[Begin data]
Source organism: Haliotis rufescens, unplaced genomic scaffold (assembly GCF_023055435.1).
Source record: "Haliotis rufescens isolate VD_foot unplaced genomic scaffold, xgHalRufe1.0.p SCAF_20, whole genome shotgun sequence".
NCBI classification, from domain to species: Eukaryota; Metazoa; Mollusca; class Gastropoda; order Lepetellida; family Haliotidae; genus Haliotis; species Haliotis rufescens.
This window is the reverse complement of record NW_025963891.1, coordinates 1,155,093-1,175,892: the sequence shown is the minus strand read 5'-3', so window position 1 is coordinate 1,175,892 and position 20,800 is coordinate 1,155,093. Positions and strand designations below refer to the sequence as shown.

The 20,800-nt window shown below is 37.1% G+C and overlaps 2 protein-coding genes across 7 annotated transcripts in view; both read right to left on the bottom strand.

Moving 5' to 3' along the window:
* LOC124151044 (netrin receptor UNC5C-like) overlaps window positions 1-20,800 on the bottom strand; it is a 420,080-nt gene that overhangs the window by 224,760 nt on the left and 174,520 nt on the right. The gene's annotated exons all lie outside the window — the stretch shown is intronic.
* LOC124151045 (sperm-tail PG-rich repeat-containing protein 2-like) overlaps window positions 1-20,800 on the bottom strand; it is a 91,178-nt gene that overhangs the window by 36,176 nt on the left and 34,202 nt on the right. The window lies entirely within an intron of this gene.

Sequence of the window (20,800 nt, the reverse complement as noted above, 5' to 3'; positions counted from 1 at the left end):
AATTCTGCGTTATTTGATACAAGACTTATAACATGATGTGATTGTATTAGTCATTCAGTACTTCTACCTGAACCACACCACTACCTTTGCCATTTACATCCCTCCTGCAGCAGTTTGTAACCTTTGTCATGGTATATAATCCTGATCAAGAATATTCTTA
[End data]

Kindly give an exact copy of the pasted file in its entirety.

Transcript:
Source organism: Haliotis rufescens, unplaced genomic scaffold (assembly GCF_023055435.1).
Source record: "Haliotis rufescens isolate VD_foot unplaced genomic scaffold, xgHalRufe1.0.p SCAF_20, whole genome shotgun sequence".
NCBI classification, from domain to species: Eukaryota; Metazoa; Mollusca; class Gastropoda; order Lepetellida; family Haliotidae; genus Haliotis; species Haliotis rufescens.
This window is the reverse complement of record NW_025963891.1, coordinates 1,155,093-1,175,892: the sequence shown is the minus strand read 5'-3', so window position 1 is coordinate 1,175,892 and position 20,800 is coordinate 1,155,093. Positions and strand designations below refer to the sequence as shown.

The 20,800-nt window shown below is 37.1% G+C and overlaps 2 protein-coding genes across 7 annotated transcripts in view; both read right to left on the bottom strand.

Moving 5' to 3' along the window:
* LOC124151044 (netrin receptor UNC5C-like) overlaps window positions 1-20,800 on the bottom strand; it is a 420,080-nt gene that overhangs the window by 224,760 nt on the left and 174,520 nt on the right. The gene's annotated exons all lie outside the window — the stretch shown is intronic.
* LOC124151045 (sperm-tail PG-rich repeat-containing protein 2-like) overlaps window positions 1-20,800 on the bottom strand; it is a 91,178-nt gene that overhangs the window by 36,176 nt on the left and 34,202 nt on the right. The window lies entirely within an intron of this gene.

Sequence of the window (20,800 nt, the reverse complement as noted above, 5' to 3'; positions counted from 1 at the left end):
AATTCTGCGTTATTTGATACAAGACTTATAACATGATGTGATTGTATTAGTCATTCAGTACTTCTACCTGAACCACACCACTACCTTTGCCATTTACATCCCTCCTGCAGCAGTTTGTAACCTTTGTCATGGTATATAATCCTGATCAAGAATATTCTTA